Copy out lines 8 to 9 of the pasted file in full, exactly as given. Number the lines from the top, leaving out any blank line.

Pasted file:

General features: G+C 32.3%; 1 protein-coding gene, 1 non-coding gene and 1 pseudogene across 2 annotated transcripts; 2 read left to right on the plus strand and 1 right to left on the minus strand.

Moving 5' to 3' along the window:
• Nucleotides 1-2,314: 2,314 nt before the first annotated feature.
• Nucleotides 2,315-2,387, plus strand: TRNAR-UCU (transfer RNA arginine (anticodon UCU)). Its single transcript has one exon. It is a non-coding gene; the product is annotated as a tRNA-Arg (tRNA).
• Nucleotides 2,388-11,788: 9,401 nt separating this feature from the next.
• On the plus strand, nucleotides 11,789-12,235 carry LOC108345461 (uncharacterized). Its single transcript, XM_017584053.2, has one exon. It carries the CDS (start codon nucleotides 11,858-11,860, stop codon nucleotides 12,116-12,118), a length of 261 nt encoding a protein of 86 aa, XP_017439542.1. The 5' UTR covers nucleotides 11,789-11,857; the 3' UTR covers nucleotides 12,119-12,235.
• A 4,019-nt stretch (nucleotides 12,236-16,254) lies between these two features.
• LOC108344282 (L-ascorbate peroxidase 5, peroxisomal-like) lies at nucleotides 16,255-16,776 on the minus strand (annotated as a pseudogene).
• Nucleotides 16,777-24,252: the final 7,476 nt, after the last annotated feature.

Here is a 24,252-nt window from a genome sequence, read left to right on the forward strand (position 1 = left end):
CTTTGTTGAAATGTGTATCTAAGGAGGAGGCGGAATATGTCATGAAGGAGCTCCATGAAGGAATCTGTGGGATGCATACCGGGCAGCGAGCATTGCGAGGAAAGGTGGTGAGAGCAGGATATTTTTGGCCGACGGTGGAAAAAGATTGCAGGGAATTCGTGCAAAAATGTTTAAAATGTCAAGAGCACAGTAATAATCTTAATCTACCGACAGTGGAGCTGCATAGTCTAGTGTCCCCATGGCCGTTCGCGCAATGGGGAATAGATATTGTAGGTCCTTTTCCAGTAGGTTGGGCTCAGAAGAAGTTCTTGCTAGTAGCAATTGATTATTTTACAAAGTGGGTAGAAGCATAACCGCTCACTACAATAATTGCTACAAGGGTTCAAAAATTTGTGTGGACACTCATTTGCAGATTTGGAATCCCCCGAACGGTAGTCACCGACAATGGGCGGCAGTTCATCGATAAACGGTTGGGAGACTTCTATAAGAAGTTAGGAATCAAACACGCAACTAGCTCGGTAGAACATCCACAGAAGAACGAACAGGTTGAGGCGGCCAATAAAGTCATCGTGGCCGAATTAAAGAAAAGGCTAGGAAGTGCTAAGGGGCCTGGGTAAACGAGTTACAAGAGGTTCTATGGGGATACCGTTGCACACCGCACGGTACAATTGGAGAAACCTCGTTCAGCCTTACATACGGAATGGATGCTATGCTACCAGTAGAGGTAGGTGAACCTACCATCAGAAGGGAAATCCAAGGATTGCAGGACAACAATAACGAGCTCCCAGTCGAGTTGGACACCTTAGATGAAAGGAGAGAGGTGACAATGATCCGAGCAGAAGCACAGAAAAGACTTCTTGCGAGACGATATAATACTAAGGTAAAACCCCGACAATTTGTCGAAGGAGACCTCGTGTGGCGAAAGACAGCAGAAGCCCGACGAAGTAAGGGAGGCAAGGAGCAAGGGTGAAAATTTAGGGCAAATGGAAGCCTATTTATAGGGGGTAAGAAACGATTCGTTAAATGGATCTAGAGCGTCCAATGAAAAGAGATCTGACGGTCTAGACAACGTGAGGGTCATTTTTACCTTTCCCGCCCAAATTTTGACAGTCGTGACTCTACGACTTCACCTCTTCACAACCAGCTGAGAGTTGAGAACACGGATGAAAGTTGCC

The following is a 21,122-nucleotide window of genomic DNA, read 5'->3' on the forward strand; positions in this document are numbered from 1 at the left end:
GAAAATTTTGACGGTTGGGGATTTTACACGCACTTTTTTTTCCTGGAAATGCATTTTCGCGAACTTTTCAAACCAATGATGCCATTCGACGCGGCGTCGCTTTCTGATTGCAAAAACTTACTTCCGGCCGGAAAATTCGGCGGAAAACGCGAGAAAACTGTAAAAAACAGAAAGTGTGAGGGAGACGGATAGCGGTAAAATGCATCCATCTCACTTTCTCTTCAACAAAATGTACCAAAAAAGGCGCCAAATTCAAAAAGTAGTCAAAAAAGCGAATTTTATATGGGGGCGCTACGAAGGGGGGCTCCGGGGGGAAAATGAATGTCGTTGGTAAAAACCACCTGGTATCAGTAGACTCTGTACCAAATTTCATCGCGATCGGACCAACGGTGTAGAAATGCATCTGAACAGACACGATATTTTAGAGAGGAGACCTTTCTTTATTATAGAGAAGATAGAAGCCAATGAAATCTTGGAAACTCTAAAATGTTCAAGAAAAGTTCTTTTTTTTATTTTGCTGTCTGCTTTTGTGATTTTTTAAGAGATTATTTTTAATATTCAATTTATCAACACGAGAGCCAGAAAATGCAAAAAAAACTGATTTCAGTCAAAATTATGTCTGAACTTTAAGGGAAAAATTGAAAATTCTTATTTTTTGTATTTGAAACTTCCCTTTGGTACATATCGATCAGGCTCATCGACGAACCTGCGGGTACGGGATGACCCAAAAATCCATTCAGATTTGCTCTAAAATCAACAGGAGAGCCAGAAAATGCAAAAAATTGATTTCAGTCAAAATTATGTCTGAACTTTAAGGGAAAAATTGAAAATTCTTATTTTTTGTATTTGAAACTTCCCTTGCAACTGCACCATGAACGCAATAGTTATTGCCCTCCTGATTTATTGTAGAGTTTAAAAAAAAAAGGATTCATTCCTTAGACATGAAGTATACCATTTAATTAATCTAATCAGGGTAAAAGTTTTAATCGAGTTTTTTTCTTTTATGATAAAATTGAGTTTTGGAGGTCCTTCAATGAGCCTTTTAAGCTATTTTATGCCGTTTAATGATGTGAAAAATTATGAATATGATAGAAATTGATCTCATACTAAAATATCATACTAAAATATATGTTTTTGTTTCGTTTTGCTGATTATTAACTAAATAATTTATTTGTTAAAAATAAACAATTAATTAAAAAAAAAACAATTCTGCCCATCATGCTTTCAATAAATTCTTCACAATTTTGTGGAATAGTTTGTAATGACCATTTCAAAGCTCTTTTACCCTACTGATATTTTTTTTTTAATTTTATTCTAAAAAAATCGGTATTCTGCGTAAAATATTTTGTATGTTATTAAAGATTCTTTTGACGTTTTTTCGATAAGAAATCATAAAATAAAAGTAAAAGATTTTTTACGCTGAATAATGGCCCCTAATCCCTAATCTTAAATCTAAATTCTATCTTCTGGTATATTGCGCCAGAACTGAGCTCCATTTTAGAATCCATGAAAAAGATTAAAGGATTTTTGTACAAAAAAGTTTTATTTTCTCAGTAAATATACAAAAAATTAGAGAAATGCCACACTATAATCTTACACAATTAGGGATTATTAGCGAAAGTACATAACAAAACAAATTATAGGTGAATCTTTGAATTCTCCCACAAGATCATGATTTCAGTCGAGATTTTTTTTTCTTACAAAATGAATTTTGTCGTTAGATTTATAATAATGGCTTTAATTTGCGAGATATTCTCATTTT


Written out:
• LOC108344282 (L-ascorbate peroxidase 5, peroxisomal-like) lies at nucleotides 16,255-16,776 on the minus strand (annotated as a pseudogene).
• Nucleotides 16,777-24,252: the final 7,476 nt, after the last annotated feature.